It happened so early in Miami’s 109-89 win Sunday against Houston that no one stopped the contest to mark the significance. In just the fourth minute of the third game of the 2015-16 season, the Heat’s projected starting lineup had already spent more time together on the floor than the projected starting lineup had during the season prior.
That should provide some context while evaluating how Miami’s opening five — Hassan Whiteside, Chris Bosh, Luol Deng, Dwyane Wade and Goran Dragic — has looked thus far. Count your blessings while counting their obstacles, obstacles that include a backcourt overlap, a dearth of feared perimeter shooting and a lack of overall foot speed.
Hey, at least they’re out there.
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That gives them time to grow.
That’s why Wade and Bosh, in particular, haven’t expressed much panic yet. After Tuesday’s 98-92 loss to Atlanta, Bosh acknowledged that “nothing’s clicking” with the starting group exactly as they would like, however he’s still seeing enough positives overall.
“Our two losses were to the best two teams in the East last year,” Bosh said. “So we’re playing catch-up a little bit, and we’ll eventually get there. … And that takes time.”
He spoke of all the defensive coverages Atlanta used, including the frequent blitzing of Dragic on pick-and-rolls.
“We’re going to have to see quite a few different situations before we get under our feet,” Bosh said. “Once we start anticipating what we can do, and once we start reading and reacting without talking, I think that’s when we’ll turn the corner.”
Last season, of course, there was a raging rhino ’round every corner, and all the Heat’s plans were pierced from the start. Bosh, Deng and Wade were supposed to be supported by Josh McRoberts and Norris Cole, but McRoberts wasn’t ready for the opener and then tore apart his knee and was gone for good; Cole struggled enough to get traded; Wade missed three significant stretches because of hamstring trouble; and Bosh had a scary season-ending experience. They teased together, at plus-13 in those 34 minutes, but no more.
The current Heat lineup, although perhaps flawed in terms of fit, is undoubtedly more gifted, replacing McRoberts and Cole with Whiteside and Dragic. And, although their collaboration hasn’t always been aesthetically pleasing, it hasn’t been a statistical disaster either. The group was outscored by four in seven minutes against Charlotte, by one in 10 minutes against Houston, by one in 15 minutes against Atlanta — and outscored the Cavaliers by 10 in 24 minutes, even in a loss.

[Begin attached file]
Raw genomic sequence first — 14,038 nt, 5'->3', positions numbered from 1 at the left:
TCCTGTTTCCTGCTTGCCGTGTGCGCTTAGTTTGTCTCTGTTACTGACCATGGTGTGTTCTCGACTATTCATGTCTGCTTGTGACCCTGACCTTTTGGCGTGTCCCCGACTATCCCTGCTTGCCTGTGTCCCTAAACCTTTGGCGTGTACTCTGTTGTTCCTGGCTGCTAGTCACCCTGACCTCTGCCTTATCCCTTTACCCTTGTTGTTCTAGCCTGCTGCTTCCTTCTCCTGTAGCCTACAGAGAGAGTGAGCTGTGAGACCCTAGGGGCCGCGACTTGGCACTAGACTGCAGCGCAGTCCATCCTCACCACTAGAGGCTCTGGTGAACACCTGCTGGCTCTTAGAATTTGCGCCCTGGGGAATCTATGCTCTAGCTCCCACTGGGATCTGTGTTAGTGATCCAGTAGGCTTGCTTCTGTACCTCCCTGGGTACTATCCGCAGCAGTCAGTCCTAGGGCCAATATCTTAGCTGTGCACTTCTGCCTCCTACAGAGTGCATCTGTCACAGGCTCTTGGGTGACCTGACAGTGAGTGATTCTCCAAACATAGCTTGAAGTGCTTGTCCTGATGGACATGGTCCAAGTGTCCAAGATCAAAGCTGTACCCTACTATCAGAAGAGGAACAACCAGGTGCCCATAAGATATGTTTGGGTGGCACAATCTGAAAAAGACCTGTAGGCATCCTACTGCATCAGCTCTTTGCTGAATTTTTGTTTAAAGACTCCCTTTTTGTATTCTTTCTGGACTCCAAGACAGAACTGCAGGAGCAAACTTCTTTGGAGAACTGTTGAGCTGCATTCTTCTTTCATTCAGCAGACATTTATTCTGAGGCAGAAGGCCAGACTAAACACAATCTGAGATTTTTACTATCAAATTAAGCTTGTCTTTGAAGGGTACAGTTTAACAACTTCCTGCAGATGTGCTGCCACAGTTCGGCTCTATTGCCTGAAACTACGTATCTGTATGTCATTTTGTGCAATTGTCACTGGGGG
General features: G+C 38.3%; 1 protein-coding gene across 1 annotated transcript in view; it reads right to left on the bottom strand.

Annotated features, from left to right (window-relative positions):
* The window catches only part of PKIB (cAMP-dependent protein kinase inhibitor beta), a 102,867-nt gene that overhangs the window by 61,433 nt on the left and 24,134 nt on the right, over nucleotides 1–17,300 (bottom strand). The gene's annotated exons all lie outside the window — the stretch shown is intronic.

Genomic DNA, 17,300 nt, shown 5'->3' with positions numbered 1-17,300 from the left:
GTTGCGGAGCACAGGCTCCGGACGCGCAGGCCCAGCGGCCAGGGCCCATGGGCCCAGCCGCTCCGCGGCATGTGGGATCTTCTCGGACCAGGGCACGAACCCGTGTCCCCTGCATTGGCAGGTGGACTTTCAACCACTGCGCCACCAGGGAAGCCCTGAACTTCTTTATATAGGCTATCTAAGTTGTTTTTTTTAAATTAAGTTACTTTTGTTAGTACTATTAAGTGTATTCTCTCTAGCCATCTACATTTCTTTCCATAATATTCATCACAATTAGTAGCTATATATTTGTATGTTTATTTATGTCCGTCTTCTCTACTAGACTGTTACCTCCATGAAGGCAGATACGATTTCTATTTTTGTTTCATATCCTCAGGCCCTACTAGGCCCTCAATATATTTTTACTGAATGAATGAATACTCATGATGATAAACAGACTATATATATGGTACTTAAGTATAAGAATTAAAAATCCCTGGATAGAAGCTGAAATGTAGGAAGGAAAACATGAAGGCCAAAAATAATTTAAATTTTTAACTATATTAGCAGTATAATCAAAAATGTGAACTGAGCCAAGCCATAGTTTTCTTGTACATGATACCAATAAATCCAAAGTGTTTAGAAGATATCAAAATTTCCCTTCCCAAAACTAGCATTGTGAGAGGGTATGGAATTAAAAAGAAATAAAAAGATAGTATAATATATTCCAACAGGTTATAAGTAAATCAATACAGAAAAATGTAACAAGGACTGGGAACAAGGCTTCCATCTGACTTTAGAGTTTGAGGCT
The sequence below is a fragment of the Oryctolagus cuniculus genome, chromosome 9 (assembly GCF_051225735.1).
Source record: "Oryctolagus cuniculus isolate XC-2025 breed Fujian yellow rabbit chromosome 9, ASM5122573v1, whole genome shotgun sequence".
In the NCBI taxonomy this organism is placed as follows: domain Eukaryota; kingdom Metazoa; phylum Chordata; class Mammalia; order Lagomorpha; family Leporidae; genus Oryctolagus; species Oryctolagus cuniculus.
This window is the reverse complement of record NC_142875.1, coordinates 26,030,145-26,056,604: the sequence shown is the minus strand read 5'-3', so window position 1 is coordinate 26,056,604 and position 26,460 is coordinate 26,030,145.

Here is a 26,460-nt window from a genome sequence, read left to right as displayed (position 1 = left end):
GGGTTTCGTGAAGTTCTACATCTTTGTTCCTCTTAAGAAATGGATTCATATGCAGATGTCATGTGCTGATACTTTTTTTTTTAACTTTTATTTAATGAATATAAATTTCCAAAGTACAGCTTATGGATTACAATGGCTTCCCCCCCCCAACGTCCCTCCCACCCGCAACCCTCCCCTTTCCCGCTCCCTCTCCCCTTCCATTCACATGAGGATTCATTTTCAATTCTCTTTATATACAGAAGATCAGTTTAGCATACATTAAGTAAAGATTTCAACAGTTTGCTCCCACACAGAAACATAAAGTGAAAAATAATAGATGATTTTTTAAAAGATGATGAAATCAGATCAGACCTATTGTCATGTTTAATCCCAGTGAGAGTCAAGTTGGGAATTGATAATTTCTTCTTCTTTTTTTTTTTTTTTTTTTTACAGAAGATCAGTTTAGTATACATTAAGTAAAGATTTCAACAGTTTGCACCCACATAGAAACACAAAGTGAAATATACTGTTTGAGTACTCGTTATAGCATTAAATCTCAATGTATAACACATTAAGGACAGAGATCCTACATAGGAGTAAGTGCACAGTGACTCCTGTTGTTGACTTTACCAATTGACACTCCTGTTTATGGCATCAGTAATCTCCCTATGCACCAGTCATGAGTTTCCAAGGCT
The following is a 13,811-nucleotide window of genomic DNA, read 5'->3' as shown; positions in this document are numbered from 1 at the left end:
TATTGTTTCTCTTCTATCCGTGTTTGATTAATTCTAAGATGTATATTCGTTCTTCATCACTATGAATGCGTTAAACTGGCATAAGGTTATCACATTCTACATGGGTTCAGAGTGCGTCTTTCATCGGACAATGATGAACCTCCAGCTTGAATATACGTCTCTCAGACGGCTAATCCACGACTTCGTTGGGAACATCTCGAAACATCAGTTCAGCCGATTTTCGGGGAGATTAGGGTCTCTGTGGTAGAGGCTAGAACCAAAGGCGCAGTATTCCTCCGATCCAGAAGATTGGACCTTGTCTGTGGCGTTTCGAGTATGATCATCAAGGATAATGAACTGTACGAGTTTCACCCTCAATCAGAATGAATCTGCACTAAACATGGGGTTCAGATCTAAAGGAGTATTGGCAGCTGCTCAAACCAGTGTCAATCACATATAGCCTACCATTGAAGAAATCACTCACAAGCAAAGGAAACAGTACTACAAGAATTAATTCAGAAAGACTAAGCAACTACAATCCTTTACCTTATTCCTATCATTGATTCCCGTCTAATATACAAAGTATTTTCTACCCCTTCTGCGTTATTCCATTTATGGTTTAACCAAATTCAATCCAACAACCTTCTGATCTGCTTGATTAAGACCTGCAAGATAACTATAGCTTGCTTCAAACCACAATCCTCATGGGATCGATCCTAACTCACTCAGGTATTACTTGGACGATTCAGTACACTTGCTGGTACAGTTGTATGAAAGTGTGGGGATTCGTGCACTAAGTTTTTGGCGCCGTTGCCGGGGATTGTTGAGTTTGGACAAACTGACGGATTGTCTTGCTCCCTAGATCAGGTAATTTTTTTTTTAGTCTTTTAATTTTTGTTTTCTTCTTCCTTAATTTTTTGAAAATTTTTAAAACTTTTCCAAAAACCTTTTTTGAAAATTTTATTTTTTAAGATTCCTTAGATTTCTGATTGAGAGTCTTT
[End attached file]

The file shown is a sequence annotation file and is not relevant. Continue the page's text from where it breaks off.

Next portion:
The sum total?
In 58 minutes — five more than the next six Heat lineups combined — the starting lineup is plus-4.
It is shooting a solid 48.9 percent overall from the floor — even if that includes just 6 of 19 from deep — while making 23 of 24 free throws. The assist-to-turnover ratio (22-17) could use improvement, and the defense needs to tighten (103.6 points per 100 possessions). But offensively, which has been the source of much of the public’s stress?
Miami is scoring 107.6 points per 100 possessions.
Entering Wednesday night’s play, that would have ranked third among all NBA teams, behind Golden State (115.2) and Oklahoma City (109.0).
And that plus-4?
Make no mistake, it’s not great.
But it’s exactly what the Grizzlies’ seasoned starting group posted in its first five games, totaling 66 minutes, together. It’s slightly better than the start of the Bulls’ new starting lineup, with Nikola Mirotic and Tony Snell joining Pau Gasol, Jimmy Butler and Derrick Rose; Chicago has been flat with that group in 86 minutes. And, even after losing to the Hawks, it was still better than Atlanta’s five, with Al Horford, Paul Millsap, Kent Bazemore, Kyle Korver and Jeff Teague combining to go minus-5 in 53 minutes.
Yes, Miami’s starters need to find a way to play with more pace. The starting lineup’s 92.3 projected possessions per 48 minutes is the major reason the Heat (at 96.7) ranks 28th in the NBA in that category, just ahead of the Nets and Jazz. Yes, shooting from range can be a struggle. Yes, they can trip over each other at times; such as the one possession when Wade thought Dragic would be somewhere he wasn’t, and the ball went out of bounds.
Still, it hasn’t been as bad as it has sometimes looked to us.
It hasn’t been as bad as it has sometimes seemed to them.